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GENERAL RESEARCH SOURCES:

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Shreveport
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Types of Source Materials

There are two major types of source material used by researchers; these are known as primary and secondary sources. Primary sources provide firsthand accounts about a person or event. They include letters, diaries, speeches, interviews, newspaper articles from the time, and many other types of documents. Secondary sources are usually published books or articles in which the author presents a personal interpretation of a topic, based on primary sources. Most library books are secondary sources, as are encyclopedias. Secondary sources are important because they show how people have formed different opinions about historical events.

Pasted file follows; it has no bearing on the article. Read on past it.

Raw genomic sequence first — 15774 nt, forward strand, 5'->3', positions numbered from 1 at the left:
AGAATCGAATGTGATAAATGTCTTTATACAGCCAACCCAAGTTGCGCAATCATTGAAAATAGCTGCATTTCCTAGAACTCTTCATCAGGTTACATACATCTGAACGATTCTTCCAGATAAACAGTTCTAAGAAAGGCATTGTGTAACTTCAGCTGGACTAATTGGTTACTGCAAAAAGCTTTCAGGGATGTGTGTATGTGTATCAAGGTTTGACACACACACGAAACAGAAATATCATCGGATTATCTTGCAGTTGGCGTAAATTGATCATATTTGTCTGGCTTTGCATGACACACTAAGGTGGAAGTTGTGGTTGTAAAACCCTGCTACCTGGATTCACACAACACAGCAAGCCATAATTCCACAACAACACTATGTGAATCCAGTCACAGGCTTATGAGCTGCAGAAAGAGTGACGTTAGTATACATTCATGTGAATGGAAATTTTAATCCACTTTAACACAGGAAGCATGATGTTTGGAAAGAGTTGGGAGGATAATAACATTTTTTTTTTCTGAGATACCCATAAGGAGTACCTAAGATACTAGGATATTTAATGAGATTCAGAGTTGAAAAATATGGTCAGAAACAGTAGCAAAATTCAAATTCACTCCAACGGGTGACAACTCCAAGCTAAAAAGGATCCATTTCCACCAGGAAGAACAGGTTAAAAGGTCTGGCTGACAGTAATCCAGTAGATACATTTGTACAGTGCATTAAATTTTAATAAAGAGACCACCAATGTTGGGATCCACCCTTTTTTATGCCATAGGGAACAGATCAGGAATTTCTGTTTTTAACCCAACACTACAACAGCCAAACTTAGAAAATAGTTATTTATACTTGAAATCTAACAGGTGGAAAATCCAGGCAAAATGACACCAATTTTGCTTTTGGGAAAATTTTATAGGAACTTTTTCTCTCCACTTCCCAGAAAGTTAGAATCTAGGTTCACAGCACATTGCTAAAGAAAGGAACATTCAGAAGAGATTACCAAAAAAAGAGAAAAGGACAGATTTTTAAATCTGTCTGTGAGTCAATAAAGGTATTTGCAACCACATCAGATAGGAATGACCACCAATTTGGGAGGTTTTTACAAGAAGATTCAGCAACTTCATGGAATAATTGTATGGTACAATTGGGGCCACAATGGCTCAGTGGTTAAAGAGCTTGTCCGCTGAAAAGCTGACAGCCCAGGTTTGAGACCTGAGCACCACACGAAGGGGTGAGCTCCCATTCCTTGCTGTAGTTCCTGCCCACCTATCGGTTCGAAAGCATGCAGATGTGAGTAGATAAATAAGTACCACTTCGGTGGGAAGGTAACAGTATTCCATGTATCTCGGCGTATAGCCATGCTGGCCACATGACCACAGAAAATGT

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What is a primary source?

Primary sources are materials directly related to a topic by time or participation. These materials include letters, speeches, diaries, newspaper articles from the time, oral history interviews, documents, photographs, artifacts, or anything else that provides first-hand accounts about a person or event.